Native Students at Work

American Indian Labor and Sherman Institute's Outing Program, 1900-1945

Kevin Whalen
Foreword by Matthew Sakiestewa Gilbert

  • Published: 2016. Paperback October 2018
  • Subject Listing: Native American and Indigenous Studies; History / Western History; Education
  • Bibliographic information: 224 pp., 20 bandw illus., 2 maps, 6 x 9 in.
  • Territorial rights: World Rights
  • Series: Indigenous Confluences
  • Contents

Native Students at Work tells the stories of Native people from around the American Southwest who participated in labor programs at Sherman Institute, a federal Indian boarding school in Riverside, California. The school placed young Native men and women in and around Los Angeles as domestic workers, farmhands, and factory laborers. For the first time, historian Kevin Whalen reveals the challenges these students faced as they left their homes for boarding schools and then endured an "outing program" that aimed to strip them of their identities and cultures by sending them to live and work among non-Native people. Tracing their journeys, Whalen shows how male students faced low pay and grueling conditions on industrial farms near the edge of the city, yet still made more money than they could near their reservations. Similarly, many young women serving as domestic workers in Los Angeles made the best of their situations by tapping into the city's Indigenous social networks and even enrolling in its public schools. As Whalen reveals, despite cruel working conditions, Native people used the outing program to their advantage whenever they could, forming urban indigenous communities and sharing money and knowledge gained in the city with those back home.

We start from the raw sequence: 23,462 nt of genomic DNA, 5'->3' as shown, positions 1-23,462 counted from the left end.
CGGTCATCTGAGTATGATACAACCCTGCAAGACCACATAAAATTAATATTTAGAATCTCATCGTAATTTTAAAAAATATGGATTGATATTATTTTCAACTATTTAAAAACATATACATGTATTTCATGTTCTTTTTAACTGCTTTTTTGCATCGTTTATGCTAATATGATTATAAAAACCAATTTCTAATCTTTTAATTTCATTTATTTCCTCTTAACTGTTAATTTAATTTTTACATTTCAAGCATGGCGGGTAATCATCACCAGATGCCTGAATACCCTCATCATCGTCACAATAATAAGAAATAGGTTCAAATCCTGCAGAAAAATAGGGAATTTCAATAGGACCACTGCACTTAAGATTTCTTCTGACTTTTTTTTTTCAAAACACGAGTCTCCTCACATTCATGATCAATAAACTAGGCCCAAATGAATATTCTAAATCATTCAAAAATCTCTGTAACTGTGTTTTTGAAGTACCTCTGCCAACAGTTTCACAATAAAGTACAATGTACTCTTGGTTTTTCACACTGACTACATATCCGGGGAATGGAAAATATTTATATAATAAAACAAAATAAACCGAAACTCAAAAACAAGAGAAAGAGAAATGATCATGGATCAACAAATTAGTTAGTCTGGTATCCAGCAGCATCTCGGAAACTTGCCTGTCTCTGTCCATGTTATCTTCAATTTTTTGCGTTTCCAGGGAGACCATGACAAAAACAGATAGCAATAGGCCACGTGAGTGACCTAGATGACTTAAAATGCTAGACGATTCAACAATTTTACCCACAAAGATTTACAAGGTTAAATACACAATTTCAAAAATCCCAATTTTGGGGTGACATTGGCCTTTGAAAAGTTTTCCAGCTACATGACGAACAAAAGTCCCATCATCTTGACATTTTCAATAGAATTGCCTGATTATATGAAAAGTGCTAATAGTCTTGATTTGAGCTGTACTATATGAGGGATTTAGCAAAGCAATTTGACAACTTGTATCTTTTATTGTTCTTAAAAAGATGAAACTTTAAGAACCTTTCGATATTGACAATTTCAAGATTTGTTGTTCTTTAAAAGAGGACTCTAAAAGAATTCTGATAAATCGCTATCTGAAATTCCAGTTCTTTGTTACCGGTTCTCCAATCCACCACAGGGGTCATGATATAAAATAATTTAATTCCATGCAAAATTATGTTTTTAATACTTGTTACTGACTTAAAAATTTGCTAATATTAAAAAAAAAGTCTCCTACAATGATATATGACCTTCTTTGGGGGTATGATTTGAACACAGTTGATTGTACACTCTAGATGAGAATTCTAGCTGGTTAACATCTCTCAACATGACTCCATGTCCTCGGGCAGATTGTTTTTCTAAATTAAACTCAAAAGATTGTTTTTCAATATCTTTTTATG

A mostly overlooked chapter in Native American and labor histories, Native Students at Work deepens our understanding of the boarding school experience and sheds further light on Native American participation in the workforce.
Kevin Whalen is assistant professor of history at the University of Minnesota, Morris.

"The first book-length study of an Indian boarding school outing program, Native Students at Work makes a major contribution to this emerging area of historical scholarship."
-Victoria Haskins, author of Matrons and Maids: Regulating Domestic Service in Tucson, 1914-1934

"A significant addition to the studies of twentieth-century American Indian history, particularly in the areas of education, labor, and migration."
-Nicolas Rosenthal, author of Reimagining Indian Country: Native American Migration and Identity in Twentieth-Century Los Angeles

"By placing Indian work at the center of a story of migration, schooling, and the often (and rightly) maligned outing program, Kevin Whalen extends our understanding of the boarding school experience. Native Students at Work balances an appreciation for structural limitations imposed by colonialism with careful attention to the stirrings of Indian agency to reconfigure our understanding of the relationships between the outing system, migration, urbanization, and the survival of Indigenous communities and cultures."
-Brian Hosmer, University of Tulsa